HALIFAX: Two streams near the southwest corner of Bras d’Or Lake were the classroom for a couple of days last summer for 20 Nova Scotia Community College students from the Strait Area Campus in Port Hawkesbury.
They were working on a project to improve fish passage to 11 kilometers of habitat in West Bay as part of the Nova Scotia Liquor Corporation’s (NSLC) Adopt A Stream program.
“We’d like to thank NSLC Adopt A Stream for the opportunity to give our students real-life experience in the field,” said their professor Waddie Long, who teaches the two year Natural Resources Environmental Technology program at the college campus.
Long said he’s grateful to the NSLC for having the insight to support this community-based watershed stewardship program. Offered by the Nova Scotia Salmon Association, the program provides funding and technical support to help community volunteer organizations carry out projects that protect, repair and improve the environment in and around local wetlands, lakes, streams, rivers, and estuaries.
The Adopt A Stream Program resulted in 23 community-led habitat improvement projects over this summer from Cape Breton to Annapolis Royal.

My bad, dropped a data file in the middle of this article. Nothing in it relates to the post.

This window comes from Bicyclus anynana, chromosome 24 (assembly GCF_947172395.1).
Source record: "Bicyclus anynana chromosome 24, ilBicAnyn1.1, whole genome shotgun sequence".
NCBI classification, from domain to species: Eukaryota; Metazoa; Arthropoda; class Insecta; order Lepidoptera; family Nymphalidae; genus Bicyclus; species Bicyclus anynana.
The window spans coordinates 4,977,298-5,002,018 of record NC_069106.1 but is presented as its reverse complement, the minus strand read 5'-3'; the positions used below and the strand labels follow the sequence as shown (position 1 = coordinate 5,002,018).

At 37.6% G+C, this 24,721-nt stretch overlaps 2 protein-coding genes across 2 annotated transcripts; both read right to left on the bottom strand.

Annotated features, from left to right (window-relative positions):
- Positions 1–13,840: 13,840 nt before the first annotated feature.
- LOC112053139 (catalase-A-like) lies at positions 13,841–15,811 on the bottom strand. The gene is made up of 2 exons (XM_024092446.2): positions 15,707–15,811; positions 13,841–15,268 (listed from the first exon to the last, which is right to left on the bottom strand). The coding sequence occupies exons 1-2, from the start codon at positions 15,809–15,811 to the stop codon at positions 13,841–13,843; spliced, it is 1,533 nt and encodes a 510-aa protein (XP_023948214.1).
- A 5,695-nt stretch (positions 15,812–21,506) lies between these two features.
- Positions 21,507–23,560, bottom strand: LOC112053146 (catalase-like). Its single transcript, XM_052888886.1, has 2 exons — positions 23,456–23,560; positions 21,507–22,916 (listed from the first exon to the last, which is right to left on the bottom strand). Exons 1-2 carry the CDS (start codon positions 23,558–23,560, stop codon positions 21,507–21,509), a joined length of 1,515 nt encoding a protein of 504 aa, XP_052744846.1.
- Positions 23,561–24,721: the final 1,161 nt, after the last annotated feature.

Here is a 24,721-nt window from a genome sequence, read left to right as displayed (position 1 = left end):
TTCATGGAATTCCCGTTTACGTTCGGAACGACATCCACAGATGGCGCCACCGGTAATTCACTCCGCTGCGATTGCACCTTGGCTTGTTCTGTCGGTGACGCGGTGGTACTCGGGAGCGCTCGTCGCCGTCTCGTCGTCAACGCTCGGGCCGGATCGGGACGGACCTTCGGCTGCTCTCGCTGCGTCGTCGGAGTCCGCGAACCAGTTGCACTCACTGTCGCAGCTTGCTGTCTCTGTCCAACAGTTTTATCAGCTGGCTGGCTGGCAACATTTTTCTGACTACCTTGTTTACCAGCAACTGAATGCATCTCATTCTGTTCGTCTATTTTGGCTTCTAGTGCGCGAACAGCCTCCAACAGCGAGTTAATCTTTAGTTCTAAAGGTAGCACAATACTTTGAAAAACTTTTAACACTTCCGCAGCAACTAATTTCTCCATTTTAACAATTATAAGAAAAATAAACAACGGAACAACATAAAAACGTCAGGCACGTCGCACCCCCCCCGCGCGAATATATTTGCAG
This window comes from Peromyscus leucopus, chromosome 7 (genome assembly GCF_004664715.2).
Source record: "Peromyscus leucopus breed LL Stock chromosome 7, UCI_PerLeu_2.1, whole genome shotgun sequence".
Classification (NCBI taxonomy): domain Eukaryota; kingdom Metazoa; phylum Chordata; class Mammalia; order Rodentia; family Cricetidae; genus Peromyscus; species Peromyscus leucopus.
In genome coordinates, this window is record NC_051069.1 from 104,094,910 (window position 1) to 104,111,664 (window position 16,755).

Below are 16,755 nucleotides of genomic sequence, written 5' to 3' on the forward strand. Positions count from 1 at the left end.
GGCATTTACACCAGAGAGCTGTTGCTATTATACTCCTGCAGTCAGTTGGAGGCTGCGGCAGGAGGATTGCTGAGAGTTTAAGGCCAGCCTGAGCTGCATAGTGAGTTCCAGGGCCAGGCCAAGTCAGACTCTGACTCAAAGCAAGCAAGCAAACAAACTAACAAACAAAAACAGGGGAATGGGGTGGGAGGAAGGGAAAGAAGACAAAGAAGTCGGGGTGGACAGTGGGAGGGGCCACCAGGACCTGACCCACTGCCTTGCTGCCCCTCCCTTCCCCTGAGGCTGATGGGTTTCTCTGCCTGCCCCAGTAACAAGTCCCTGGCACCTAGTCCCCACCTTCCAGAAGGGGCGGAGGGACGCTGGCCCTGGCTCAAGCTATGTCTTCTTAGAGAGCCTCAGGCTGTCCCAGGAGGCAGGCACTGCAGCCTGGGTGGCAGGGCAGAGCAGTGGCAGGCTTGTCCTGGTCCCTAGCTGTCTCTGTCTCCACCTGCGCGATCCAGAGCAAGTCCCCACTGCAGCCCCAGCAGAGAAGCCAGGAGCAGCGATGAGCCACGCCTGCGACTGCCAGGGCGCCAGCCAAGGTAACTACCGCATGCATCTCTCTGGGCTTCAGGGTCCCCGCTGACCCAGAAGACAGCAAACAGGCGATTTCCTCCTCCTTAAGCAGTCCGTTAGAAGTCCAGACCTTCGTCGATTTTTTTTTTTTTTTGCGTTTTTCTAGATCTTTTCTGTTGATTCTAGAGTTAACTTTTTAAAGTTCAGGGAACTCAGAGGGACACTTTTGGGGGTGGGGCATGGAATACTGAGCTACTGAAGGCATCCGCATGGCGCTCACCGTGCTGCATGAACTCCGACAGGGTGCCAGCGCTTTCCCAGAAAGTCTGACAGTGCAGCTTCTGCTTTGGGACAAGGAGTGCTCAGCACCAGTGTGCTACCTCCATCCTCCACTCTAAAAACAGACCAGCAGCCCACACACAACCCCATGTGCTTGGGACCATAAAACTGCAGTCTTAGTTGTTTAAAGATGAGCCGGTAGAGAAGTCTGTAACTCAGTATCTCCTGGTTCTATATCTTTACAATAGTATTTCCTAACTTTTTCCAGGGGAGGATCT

Program manager Amy Weston, of the Nova Scotia Salmon Association, said Adopt A Stream brings together professional habitat biologists and volunteers to rehabilitate aquatic habitats for fish and wildlife.
“It’s a vitally important program that counts on the support of the NSLC and the province’s many volunteer community and recreational fishing groups to make it work. These are the people who really see what’s happening in their local waterways and want to make a difference.”
In West Bay, the students installed baffles, low-flow barriers and chutes on MacPhees Brook and Red Brook. They carried out the work under the supervision of Long and NSLC Adopt A Stream Habitat Technician Will Daniels of the Nova Scotia Salmon Association.
Their efforts deepened the water and reduced the water velocity in the culverts to enable the passage of fish such as trout, smelt and salmon.
“We saw two fish go up before we even left the site which was really rewarding for the students,” said Long, who praised the program for providing students with valuable practical experience.
More than 4,500 dedicated volunteers have helped re-establish almost 400 kilometers of fish passage since Adopt A Stream began in 1998. The NSLC has given the program $700,000 since it became title sponsor in 2010. To date, it has resulted in the restoration of more than two million square meters of aquatic habitat and the planting of 200,900 trees along riverbanks.